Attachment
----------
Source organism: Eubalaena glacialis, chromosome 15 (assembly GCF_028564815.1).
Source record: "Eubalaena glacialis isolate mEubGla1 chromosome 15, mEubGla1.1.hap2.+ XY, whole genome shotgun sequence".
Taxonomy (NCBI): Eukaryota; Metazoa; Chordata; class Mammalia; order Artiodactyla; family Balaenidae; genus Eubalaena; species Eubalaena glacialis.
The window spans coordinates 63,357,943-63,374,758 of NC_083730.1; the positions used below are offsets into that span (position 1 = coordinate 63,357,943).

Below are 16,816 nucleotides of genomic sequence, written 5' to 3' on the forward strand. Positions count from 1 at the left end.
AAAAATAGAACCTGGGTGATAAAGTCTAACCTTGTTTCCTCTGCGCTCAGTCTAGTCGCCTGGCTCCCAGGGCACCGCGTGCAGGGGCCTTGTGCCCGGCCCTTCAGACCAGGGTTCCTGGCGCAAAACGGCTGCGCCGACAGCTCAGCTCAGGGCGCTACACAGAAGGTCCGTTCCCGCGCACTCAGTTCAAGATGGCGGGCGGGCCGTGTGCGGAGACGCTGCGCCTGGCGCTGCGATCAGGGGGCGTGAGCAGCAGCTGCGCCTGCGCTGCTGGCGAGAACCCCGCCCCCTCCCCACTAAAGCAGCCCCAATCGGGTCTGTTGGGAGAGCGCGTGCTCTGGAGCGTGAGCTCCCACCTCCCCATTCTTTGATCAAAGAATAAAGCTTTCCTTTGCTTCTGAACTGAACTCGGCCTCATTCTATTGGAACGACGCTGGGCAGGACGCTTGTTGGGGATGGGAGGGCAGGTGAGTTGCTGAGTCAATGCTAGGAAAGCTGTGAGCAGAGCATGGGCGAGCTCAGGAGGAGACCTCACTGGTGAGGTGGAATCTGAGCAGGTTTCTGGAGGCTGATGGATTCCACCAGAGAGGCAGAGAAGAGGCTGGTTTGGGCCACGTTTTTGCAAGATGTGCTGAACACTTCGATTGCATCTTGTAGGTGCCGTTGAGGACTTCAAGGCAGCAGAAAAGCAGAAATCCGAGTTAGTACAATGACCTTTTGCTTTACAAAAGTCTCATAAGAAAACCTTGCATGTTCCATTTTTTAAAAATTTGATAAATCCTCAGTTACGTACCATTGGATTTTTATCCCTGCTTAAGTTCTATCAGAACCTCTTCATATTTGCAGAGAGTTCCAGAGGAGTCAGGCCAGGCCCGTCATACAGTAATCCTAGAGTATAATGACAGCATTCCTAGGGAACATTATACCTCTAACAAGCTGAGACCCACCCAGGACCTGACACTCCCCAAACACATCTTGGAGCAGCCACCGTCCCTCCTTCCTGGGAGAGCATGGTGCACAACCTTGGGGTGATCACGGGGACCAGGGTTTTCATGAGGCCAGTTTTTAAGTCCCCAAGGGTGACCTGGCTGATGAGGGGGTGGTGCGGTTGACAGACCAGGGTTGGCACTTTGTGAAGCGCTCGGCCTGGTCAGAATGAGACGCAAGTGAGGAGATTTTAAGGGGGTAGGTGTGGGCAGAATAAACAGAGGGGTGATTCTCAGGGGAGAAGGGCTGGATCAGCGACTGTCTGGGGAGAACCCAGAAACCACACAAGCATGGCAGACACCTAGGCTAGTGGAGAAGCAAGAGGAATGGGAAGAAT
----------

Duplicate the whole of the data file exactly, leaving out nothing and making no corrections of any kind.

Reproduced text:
Source organism: Eubalaena glacialis, chromosome 15 (assembly GCF_028564815.1).
Source record: "Eubalaena glacialis isolate mEubGla1 chromosome 15, mEubGla1.1.hap2.+ XY, whole genome shotgun sequence".
Taxonomy (NCBI): Eukaryota; Metazoa; Chordata; class Mammalia; order Artiodactyla; family Balaenidae; genus Eubalaena; species Eubalaena glacialis.
The window spans coordinates 63,357,943-63,374,758 of NC_083730.1; the positions used below are offsets into that span (position 1 = coordinate 63,357,943).

Below are 16,816 nucleotides of genomic sequence, written 5' to 3' on the forward strand. Positions count from 1 at the left end.
AAAAATAGAACCTGGGTGATAAAGTCTAACCTTGTTTCCTCTGCGCTCAGTCTAGTCGCCTGGCTCCCAGGGCACCGCGTGCAGGGGCCTTGTGCCCGGCCCTTCAGACCAGGGTTCCTGGCGCAAAACGGCTGCGCCGACAGCTCAGCTCAGGGCGCTACACAGAAGGTCCGTTCCCGCGCACTCAGTTCAAGATGGCGGGCGGGCCGTGTGCGGAGACGCTGCGCCTGGCGCTGCGATCAGGGGGCGTGAGCAGCAGCTGCGCCTGCGCTGCTGGCGAGAACCCCGCCCCCTCCCCACTAAAGCAGCCCCAATCGGGTCTGTTGGGAGAGCGCGTGCTCTGGAGCGTGAGCTCCCACCTCCCCATTCTTTGATCAAAGAATAAAGCTTTCCTTTGCTTCTGAACTGAACTCGGCCTCATTCTATTGGAACGACGCTGGGCAGGACGCTTGTTGGGGATGGGAGGGCAGGTGAGTTGCTGAGTCAATGCTAGGAAAGCTGTGAGCAGAGCATGGGCGAGCTCAGGAGGAGACCTCACTGGTGAGGTGGAATCTGAGCAGGTTTCTGGAGGCTGATGGATTCCACCAGAGAGGCAGAGAAGAGGCTGGTTTGGGCCACGTTTTTGCAAGATGTGCTGAACACTTCGATTGCATCTTGTAGGTGCCGTTGAGGACTTCAAGGCAGCAGAAAAGCAGAAATCCGAGTTAGTACAATGACCTTTTGCTTTACAAAAGTCTCATAAGAAAACCTTGCATGTTCCATTTTTTAAAAATTTGATAAATCCTCAGTTACGTACCATTGGATTTTTATCCCTGCTTAAGTTCTATCAGAACCTCTTCATATTTGCAGAGAGTTCCAGAGGAGTCAGGCCAGGCCCGTCATACAGTAATCCTAGAGTATAATGACAGCATTCCTAGGGAACATTATACCTCTAACAAGCTGAGACCCACCCAGGACCTGACACTCCCCAAACACATCTTGGAGCAGCCACCGTCCCTCCTTCCTGGGAGAGCATGGTGCACAACCTTGGGGTGATCACGGGGACCAGGGTTTTCATGAGGCCAGTTTTTAAGTCCCCAAGGGTGACCTGGCTGATGAGGGGGTGGTGCGGTTGACAGACCAGGGTTGGCACTTTGTGAAGCGCTCGGCCTGGTCAGAATGAGACGCAAGTGAGGAGATTTTAAGGGGGTAGGTGTGGGCAGAATAAACAGAGGGGTGATTCTCAGGGGAGAAGGGCTGGATCAGCGACTGTCTGGGGAGAACCCAGAAACCACACAAGCATGGCAGACACCTAGGCTAGTGGAGAAGCAAGAGGAATGGGAAGAAT